Saturday, 13 May 2017

Things I Wish I'd Been Told Before I Voted For The First Time

With the UK General Election coming up soon, many people will be making their first vote. It can feel strange, being asked to choose between options when you are presented with no information on the differences. When I turned 18, I remember feeling very uninformed on the whole system. Here are a few things I wish I knew.

1. Not voting is a legitimate option - when I first voted, I might as well have been pointing at random and picking that, for all I knew on the subject. I stopped voting for a few years, just so I could read up on the views of the different parties and make an informed decision. Once I had a better idea of politics, I voted, this time choosing someone who's ideals lined up with my own. You do not lose your right to free speech because you didn't vote, and you can still talk about what in the system you'd like to change. That's how you learn!
2. There are better ways then not voting, however - the Government does record protest votes - ballot papers turned in blank. If enough people do this, it will be discussed on the local/national news. If you are unhappy with the system, this is one way to show it.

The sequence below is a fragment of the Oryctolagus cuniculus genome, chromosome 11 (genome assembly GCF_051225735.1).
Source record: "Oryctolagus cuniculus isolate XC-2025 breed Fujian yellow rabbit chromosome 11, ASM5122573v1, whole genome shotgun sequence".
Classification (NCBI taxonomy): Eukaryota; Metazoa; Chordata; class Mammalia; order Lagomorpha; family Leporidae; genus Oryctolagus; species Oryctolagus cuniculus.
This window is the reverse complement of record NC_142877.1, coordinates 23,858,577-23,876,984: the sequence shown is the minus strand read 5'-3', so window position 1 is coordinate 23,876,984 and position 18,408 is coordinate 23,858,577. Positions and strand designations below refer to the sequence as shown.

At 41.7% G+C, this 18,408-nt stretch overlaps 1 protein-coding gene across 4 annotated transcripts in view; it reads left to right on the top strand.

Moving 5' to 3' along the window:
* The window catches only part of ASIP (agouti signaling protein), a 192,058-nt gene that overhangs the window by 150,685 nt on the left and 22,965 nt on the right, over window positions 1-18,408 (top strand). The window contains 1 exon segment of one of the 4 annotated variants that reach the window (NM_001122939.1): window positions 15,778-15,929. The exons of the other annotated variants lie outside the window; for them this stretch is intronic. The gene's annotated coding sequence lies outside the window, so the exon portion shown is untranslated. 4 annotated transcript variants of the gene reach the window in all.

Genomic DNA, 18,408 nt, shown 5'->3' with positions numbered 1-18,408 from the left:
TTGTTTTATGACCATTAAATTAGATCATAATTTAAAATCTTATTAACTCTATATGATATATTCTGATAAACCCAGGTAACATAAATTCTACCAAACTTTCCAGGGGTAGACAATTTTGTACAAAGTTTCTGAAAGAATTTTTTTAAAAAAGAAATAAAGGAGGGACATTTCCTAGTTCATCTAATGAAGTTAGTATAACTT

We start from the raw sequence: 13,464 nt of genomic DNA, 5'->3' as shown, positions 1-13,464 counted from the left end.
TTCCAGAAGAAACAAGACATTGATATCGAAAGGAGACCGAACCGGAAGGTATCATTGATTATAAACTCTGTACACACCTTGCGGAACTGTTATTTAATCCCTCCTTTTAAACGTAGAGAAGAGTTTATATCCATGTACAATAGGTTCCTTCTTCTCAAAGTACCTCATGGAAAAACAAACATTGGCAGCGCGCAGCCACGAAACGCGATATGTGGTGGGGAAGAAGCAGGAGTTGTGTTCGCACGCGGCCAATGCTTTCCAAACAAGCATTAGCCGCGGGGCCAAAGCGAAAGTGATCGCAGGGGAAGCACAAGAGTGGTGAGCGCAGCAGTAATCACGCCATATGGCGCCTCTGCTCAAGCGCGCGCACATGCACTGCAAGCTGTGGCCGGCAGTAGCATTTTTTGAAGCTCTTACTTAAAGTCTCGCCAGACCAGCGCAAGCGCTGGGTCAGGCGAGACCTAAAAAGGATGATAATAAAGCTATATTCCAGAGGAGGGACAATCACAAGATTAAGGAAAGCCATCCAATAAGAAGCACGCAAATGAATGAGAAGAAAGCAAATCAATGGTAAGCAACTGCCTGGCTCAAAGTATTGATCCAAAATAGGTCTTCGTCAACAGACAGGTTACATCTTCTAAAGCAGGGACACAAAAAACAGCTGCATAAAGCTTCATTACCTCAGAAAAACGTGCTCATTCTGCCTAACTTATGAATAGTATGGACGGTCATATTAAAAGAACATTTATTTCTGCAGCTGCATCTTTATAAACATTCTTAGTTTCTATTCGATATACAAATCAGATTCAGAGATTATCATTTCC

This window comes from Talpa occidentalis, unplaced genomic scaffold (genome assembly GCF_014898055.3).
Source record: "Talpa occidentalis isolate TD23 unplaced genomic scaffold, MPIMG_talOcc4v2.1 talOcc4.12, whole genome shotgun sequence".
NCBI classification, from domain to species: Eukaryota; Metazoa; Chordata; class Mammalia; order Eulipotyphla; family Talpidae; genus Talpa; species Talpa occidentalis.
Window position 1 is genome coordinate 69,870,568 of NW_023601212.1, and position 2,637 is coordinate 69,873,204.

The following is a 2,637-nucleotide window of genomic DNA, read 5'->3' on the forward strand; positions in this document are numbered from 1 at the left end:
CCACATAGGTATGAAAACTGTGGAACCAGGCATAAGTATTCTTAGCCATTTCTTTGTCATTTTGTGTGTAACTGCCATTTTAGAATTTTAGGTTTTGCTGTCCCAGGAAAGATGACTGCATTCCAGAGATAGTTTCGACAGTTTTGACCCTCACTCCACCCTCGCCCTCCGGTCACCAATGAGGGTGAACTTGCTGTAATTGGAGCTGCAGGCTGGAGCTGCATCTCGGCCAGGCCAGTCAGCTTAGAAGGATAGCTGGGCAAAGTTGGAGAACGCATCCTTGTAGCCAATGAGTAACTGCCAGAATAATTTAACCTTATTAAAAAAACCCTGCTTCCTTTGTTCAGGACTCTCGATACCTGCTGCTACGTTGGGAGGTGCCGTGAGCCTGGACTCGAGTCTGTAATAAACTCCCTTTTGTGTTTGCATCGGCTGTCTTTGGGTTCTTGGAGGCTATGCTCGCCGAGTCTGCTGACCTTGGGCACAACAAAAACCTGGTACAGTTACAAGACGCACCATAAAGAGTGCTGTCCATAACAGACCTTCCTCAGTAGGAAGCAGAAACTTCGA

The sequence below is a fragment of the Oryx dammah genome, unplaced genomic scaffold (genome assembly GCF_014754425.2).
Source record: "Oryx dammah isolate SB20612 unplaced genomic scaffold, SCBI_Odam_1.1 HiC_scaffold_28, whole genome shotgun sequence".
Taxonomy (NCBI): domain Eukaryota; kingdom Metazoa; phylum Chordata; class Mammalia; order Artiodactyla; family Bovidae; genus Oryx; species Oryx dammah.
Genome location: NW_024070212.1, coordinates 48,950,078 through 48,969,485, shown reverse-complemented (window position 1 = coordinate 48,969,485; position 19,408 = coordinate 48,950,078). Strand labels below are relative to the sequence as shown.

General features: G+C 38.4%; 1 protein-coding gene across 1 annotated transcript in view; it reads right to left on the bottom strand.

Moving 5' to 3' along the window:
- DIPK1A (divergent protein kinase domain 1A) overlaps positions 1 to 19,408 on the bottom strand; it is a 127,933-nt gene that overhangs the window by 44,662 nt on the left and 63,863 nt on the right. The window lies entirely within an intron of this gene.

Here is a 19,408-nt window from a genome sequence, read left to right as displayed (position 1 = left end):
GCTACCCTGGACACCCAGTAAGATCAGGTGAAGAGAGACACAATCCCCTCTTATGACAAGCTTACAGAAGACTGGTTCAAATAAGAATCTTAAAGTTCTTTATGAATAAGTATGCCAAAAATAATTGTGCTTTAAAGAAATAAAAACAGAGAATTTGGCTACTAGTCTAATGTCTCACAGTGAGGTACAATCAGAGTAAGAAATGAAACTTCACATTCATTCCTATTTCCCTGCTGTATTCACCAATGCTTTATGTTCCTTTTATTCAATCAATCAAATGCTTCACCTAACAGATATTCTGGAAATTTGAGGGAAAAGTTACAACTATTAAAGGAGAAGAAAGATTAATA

3. The voting system isn't by popular vote - rather then being based on an exact percentage, we are divided into constituencies, and whichever party wins the most constituencies gets into power. In my area, I sometimes feel like I am throwing a drop of red into an ocean of blue.
4. Help is available - if you're not sure who to vote for, there are quizzes online that can tell you who's views you line up most closely with. If you're not sure, try this quiz to give you a rough idea.
5. The news doesn't give all the story - sometimes, the news will say one thing, and newspapers something entirely different. Always check a story in as many sources as you can. And be extra careful with things that you see on social media!
6. Voting is important - with all that said, votes still matter. There are places in the world where their citizens still don't have this right. For woman and many minority groups, people had to fight so that we can vote. However, it is equally as valid to say "I don't know" and to take time to think about it. I would like to see more of the public being informed in their voting choice.

What would I like to change about our system? I would allow people from 16-18 to vote, but provide them with a different coloured slip and not count it towards official totals. This may mean that people start to learn about politics earlier. Also, the votes they make will still be counted, and obviously if there is a strong enough trend it will likely be discussed on the news. I would ask for more lessons on politics to be brought into schools. I would provide everyone with a sheet before going into the voting booth, detailing the policies of each party. No views, just the facts. And I would make the system an actual popular vote system.

No comments:

Post a Comment